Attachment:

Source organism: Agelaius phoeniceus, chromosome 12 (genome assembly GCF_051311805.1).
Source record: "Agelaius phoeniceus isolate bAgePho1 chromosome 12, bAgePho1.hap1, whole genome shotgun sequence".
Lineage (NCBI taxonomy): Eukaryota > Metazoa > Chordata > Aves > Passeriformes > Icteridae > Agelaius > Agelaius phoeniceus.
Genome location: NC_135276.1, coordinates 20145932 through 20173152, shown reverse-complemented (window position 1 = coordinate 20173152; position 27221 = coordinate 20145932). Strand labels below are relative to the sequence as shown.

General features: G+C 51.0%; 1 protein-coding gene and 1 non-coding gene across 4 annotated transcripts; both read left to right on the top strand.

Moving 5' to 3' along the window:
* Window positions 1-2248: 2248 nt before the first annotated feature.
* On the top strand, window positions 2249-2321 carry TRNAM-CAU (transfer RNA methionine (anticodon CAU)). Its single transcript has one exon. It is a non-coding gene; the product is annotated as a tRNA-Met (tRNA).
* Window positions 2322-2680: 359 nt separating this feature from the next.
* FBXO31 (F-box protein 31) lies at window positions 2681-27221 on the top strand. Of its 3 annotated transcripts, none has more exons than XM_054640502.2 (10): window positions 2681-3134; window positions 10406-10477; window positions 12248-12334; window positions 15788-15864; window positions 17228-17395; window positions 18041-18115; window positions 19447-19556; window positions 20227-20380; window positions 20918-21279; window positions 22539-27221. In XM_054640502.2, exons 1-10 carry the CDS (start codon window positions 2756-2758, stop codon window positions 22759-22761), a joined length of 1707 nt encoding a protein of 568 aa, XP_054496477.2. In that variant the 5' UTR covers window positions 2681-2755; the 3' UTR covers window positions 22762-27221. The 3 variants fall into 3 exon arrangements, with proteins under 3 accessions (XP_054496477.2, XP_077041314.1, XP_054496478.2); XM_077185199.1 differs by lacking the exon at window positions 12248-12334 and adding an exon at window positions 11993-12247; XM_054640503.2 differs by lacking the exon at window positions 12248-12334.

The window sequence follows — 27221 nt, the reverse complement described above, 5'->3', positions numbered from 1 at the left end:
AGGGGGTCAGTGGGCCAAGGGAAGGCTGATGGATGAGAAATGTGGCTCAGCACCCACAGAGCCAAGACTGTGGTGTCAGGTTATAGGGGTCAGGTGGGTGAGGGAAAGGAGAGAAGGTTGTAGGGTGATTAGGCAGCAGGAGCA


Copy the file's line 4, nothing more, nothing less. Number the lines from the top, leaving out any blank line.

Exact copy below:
Genome location: NC_135276.1, coordinates 20145932 through 20173152, shown reverse-complemented (window position 1 = coordinate 20173152; position 27221 = coordinate 20145932). Strand labels below are relative to the sequence as shown.